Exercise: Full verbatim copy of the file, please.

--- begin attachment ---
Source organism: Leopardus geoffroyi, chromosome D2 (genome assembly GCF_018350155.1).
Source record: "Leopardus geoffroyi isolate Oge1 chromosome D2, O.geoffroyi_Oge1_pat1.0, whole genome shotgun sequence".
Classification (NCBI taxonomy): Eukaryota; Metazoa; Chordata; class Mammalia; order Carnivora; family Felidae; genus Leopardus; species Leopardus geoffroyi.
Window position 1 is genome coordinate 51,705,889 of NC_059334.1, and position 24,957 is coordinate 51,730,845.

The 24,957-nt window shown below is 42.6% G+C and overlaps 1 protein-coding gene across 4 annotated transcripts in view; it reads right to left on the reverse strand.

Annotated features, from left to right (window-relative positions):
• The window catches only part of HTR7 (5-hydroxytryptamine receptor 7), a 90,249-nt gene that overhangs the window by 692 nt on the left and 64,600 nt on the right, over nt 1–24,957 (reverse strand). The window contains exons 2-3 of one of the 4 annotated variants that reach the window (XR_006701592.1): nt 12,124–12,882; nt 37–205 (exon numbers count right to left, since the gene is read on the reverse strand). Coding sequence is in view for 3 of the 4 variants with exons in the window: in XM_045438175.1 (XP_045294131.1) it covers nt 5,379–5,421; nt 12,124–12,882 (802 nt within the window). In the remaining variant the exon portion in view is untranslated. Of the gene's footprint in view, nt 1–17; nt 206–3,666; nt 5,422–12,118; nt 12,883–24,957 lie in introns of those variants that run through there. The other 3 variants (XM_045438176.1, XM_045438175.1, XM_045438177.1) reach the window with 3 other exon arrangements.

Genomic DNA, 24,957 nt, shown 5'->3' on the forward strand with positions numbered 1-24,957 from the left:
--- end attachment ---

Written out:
Source organism: Leopardus geoffroyi, chromosome D2 (genome assembly GCF_018350155.1).
Source record: "Leopardus geoffroyi isolate Oge1 chromosome D2, O.geoffroyi_Oge1_pat1.0, whole genome shotgun sequence".
Classification (NCBI taxonomy): Eukaryota; Metazoa; Chordata; class Mammalia; order Carnivora; family Felidae; genus Leopardus; species Leopardus geoffroyi.
Window position 1 is genome coordinate 51,705,889 of NC_059334.1, and position 24,957 is coordinate 51,730,845.

The 24,957-nt window shown below is 42.6% G+C and overlaps 1 protein-coding gene across 4 annotated transcripts in view; it reads right to left on the reverse strand.

Annotated features, from left to right (window-relative positions):
• The window catches only part of HTR7 (5-hydroxytryptamine receptor 7), a 90,249-nt gene that overhangs the window by 692 nt on the left and 64,600 nt on the right, over nt 1–24,957 (reverse strand). The window contains exons 2-3 of one of the 4 annotated variants that reach the window (XR_006701592.1): nt 12,124–12,882; nt 37–205 (exon numbers count right to left, since the gene is read on the reverse strand). Coding sequence is in view for 3 of the 4 variants with exons in the window: in XM_045438175.1 (XP_045294131.1) it covers nt 5,379–5,421; nt 12,124–12,882 (802 nt within the window). In the remaining variant the exon portion in view is untranslated. Of the gene's footprint in view, nt 1–17; nt 206–3,666; nt 5,422–12,118; nt 12,883–24,957 lie in introns of those variants that run through there. The other 3 variants (XM_045438176.1, XM_045438175.1, XM_045438177.1) reach the window with 3 other exon arrangements.

Genomic DNA, 24,957 nt, shown 5'->3' on the forward strand with positions numbered 1-24,957 from the left: